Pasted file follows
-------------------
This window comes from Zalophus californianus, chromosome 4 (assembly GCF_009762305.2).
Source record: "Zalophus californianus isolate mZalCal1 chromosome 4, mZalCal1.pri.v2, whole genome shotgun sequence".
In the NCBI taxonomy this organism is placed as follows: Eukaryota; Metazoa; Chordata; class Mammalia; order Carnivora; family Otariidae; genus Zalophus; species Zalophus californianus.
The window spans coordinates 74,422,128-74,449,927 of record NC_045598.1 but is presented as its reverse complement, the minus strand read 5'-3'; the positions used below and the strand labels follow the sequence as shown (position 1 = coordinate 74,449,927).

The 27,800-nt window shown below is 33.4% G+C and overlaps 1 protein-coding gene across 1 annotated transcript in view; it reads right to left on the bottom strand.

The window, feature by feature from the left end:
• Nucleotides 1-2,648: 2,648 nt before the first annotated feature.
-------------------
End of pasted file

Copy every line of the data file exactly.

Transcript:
This window comes from Zalophus californianus, chromosome 4 (assembly GCF_009762305.2).
Source record: "Zalophus californianus isolate mZalCal1 chromosome 4, mZalCal1.pri.v2, whole genome shotgun sequence".
In the NCBI taxonomy this organism is placed as follows: Eukaryota; Metazoa; Chordata; class Mammalia; order Carnivora; family Otariidae; genus Zalophus; species Zalophus californianus.
The window spans coordinates 74,422,128-74,449,927 of record NC_045598.1 but is presented as its reverse complement, the minus strand read 5'-3'; the positions used below and the strand labels follow the sequence as shown (position 1 = coordinate 74,449,927).

The 27,800-nt window shown below is 33.4% G+C and overlaps 1 protein-coding gene across 1 annotated transcript in view; it reads right to left on the bottom strand.

The window, feature by feature from the left end:
• Nucleotides 1-2,648: 2,648 nt before the first annotated feature.